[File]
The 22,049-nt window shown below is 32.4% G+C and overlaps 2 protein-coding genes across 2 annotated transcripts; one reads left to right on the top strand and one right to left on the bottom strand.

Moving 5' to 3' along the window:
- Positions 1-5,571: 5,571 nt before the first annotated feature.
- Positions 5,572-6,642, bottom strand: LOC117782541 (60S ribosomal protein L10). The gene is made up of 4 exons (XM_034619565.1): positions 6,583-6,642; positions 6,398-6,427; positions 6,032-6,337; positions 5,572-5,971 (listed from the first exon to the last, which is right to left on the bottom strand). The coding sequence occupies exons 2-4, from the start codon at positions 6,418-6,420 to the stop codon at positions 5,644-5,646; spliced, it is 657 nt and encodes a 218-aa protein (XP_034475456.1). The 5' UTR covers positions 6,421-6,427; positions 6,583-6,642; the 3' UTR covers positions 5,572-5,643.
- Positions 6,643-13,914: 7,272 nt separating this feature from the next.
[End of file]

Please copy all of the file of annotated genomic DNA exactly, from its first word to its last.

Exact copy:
The 22,049-nt window shown below is 32.4% G+C and overlaps 2 protein-coding genes across 2 annotated transcripts; one reads left to right on the top strand and one right to left on the bottom strand.

Moving 5' to 3' along the window:
- Positions 1-5,571: 5,571 nt before the first annotated feature.
- Positions 5,572-6,642, bottom strand: LOC117782541 (60S ribosomal protein L10). The gene is made up of 4 exons (XM_034619565.1): positions 6,583-6,642; positions 6,398-6,427; positions 6,032-6,337; positions 5,572-5,971 (listed from the first exon to the last, which is right to left on the bottom strand). The coding sequence occupies exons 2-4, from the start codon at positions 6,418-6,420 to the stop codon at positions 5,644-5,646; spliced, it is 657 nt and encodes a 218-aa protein (XP_034475456.1). The 5' UTR covers positions 6,421-6,427; positions 6,583-6,642; the 3' UTR covers positions 5,572-5,643.
- Positions 6,643-13,914: 7,272 nt separating this feature from the next.